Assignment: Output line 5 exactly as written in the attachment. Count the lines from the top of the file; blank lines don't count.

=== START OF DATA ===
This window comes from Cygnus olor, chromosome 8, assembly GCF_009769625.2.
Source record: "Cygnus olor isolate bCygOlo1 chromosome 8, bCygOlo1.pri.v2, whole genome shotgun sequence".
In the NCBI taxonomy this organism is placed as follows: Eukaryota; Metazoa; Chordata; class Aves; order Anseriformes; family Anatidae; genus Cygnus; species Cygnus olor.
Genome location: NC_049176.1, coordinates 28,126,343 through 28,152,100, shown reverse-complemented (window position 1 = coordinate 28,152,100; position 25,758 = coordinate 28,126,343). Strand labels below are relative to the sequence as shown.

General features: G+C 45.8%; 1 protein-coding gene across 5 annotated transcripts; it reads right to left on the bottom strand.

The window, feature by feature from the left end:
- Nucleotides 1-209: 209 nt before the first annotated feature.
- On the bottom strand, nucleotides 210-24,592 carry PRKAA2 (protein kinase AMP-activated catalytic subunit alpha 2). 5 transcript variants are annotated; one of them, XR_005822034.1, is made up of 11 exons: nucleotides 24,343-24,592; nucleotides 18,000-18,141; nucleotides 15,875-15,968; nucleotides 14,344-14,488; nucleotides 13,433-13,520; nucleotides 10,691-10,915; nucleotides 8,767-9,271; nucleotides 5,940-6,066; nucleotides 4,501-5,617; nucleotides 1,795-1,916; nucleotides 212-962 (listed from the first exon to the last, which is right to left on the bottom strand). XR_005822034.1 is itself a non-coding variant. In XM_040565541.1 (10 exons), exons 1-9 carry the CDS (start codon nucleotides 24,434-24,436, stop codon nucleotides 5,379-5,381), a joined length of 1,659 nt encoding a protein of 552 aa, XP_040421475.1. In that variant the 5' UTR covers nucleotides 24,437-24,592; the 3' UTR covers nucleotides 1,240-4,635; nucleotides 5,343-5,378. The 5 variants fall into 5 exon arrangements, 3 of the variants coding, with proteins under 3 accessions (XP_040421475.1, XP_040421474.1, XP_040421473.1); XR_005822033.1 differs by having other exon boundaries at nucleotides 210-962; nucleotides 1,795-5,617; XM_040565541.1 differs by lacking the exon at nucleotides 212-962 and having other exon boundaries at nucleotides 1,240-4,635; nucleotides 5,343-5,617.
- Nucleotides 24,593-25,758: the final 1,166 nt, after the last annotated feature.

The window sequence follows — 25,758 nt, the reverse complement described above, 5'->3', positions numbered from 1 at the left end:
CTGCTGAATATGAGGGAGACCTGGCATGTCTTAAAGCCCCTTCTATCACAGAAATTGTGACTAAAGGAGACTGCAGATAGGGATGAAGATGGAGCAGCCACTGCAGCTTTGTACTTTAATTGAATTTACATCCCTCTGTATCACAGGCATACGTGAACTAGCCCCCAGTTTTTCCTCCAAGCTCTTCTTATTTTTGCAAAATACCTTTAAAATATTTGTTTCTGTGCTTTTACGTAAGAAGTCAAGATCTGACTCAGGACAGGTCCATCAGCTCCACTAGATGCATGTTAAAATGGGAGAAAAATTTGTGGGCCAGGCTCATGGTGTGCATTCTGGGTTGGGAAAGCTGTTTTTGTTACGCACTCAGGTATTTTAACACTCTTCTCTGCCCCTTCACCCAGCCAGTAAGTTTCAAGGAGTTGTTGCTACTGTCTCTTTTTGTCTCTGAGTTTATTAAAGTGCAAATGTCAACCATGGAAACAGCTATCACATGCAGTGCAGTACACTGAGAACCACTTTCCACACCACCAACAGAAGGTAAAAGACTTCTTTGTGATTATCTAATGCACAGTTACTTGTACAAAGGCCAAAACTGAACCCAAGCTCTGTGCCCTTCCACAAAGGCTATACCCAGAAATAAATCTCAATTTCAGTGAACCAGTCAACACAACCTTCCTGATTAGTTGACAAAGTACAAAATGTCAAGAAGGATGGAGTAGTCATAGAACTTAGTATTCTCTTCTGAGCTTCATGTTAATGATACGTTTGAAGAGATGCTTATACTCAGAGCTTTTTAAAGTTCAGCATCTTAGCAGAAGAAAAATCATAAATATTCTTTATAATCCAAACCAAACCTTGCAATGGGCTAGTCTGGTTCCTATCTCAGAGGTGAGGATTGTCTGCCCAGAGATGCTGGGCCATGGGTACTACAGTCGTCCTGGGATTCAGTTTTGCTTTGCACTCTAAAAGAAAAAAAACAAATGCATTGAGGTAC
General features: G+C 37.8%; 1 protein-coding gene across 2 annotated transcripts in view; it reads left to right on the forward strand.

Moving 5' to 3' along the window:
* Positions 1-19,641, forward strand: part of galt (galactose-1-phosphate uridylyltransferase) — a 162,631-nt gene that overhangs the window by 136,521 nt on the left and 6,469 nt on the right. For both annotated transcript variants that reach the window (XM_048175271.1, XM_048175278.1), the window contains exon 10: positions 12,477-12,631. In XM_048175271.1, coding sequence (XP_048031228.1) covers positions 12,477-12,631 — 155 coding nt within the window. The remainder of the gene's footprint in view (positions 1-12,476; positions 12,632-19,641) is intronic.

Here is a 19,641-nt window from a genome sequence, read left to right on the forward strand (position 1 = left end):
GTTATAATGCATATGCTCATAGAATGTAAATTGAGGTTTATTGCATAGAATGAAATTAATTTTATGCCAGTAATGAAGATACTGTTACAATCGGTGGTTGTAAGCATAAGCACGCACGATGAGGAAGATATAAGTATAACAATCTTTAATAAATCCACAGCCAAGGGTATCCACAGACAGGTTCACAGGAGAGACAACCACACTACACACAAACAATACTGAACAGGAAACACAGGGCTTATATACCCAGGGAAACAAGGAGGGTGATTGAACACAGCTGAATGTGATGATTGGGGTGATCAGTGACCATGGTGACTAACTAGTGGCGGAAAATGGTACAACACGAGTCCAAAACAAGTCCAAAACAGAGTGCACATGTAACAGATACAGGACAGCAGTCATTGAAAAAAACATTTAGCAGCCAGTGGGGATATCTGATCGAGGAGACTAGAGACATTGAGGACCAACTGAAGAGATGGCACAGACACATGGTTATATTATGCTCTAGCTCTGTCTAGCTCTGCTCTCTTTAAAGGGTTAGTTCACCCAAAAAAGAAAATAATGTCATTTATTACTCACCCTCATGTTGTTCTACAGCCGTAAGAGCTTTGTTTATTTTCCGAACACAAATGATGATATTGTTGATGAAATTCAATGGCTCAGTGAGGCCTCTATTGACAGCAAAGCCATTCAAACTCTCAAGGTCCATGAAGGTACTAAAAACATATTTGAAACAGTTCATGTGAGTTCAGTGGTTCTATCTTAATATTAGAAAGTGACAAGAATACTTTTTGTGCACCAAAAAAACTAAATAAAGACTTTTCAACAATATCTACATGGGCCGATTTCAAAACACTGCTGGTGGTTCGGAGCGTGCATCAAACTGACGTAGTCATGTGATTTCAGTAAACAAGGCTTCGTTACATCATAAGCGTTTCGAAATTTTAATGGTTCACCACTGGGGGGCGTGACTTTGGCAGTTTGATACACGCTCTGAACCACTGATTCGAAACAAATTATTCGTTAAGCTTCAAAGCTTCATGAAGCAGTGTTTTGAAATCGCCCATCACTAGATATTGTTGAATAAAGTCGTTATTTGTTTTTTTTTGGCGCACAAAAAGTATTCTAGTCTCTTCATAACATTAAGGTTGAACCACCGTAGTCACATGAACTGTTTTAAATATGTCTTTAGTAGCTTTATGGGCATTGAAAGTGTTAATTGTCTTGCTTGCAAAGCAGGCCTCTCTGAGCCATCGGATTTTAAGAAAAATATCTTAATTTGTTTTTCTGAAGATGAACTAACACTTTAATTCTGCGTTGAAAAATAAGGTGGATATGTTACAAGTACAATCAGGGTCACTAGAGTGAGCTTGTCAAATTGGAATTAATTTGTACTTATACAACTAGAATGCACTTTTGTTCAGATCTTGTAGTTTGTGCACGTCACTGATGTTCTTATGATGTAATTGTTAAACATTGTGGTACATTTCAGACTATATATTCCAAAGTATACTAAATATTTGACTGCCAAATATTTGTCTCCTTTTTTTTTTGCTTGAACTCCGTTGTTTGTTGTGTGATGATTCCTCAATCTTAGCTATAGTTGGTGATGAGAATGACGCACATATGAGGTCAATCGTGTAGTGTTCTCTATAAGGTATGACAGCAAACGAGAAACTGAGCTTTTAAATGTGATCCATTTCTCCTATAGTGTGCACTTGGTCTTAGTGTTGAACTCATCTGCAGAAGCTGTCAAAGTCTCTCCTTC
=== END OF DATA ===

General features: G+C 45.8%; 1 protein-coding gene across 5 annotated transcripts; it reads right to left on the bottom strand.